The composting technology is relatively simple but in absolute terms the capital investment is still high. Additionally, the operation and maintenance cost including the cost of debt servicing is fairly high compared to the low market price of compost. Therefore, additional support is necessary to make the urban waste based compost plant viable and sustainable. It also requires specific technical knowledge to manage the biological composting process, which was introduced for the first time in Pakistan as a result of this project. Due to a number of reasons, it is very difficult to make waste management projects commercially viable in Pakistan. As in many other countries, available resources from the Government of Pakistan and revenue accrual in terms of municipal taxation are not adequate. In Pakistan, there is little experience with the use of compost on a large scale and it is challenging to make commercially viable a composting project such as the likes of Lahore Compost. The concept of commercial soil conditioner is still not widely known amongst the farmers, the largest client/ user group. This coupled with the low levels of certain plant nutrients on a per tonnage basis in comparison to the chemical fertilizers leads
to a relatively low market price of compost. CDM revenues could make a very positive impact in making such projects sustainable and would also open up possibilities for private sector participation.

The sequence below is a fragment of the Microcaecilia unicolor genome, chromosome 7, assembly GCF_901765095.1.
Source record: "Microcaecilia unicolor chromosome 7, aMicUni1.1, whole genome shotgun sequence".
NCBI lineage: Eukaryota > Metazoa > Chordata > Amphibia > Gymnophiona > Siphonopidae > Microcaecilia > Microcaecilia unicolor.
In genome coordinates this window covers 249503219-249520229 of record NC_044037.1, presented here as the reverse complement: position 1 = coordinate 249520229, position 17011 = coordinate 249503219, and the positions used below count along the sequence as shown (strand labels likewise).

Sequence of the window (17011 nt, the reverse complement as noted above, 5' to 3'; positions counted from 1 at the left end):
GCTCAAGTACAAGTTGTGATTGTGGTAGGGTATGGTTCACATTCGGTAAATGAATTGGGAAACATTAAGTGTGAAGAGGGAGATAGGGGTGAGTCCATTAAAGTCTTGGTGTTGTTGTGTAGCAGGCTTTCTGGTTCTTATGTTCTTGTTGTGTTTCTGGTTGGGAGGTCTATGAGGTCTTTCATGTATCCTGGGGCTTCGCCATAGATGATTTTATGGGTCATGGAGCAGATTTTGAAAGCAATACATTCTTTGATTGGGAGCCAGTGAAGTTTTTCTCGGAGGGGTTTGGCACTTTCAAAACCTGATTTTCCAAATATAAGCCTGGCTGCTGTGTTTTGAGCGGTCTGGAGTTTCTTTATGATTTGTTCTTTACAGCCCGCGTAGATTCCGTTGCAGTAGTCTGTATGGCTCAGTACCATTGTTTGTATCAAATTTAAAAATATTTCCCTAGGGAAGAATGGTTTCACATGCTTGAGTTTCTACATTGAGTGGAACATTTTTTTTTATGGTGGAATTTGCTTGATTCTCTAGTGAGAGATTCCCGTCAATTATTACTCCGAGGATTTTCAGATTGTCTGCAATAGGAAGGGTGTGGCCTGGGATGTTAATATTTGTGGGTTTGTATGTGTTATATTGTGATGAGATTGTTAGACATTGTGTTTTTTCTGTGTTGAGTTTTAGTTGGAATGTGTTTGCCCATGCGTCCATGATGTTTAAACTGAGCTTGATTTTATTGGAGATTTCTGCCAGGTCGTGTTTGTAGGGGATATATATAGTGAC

Benefits of Composting
The LCL project is first of its kind under Public Private Partnership and is contributing towards sustainable development of the municipality. The following are the environmental, economic and social benefits of implementing the project in the area: 1. Environmental Benefit The project would prevent uncontrolled GHG generation and emission from waste that would have been disposed off at the open dumping site. Additionally it would reduce the amount of waste going into the open dumping site thus increasing the lifespan of the waste dumping site. 2. Economical Benefits Production of soil improver (compost) to battle soil degradation, boost the farm crop production, thus promoting farmers’ income and contributing to economic sustainable development of the region. 3. Social Benefits This project will help to Creation of around 80 jobs for locals and staff training to improve skills of the local residents. The project would also promote sustainable development of Lahore Municipality by improving the environment quality and demonstrate the commercialized practice of composting that could assist Pakistan’s central and southern regions and other countries in meeting the objectives regarding re-use of waste.
Technical Description of the Project
Lahore compost Pvt limited is responsible for the overall implementation of the composting project in Lahore. The project will be implemented in incremental phases until 1,000 tons per day is achieved. Location Region City Mahmood Booti, Bund Road, Lahore Lahore city district, Punjab Lahore city
The composting plant is located within the boundaries of Lahore city. The site is adjacent to Mahmood Booti MSW dumping site. The latitudes and longitudes of the project site are Latitude: 31.610o N, Longitude: 74.382o E. The map below describes the exact location of the site:
Technology to be employed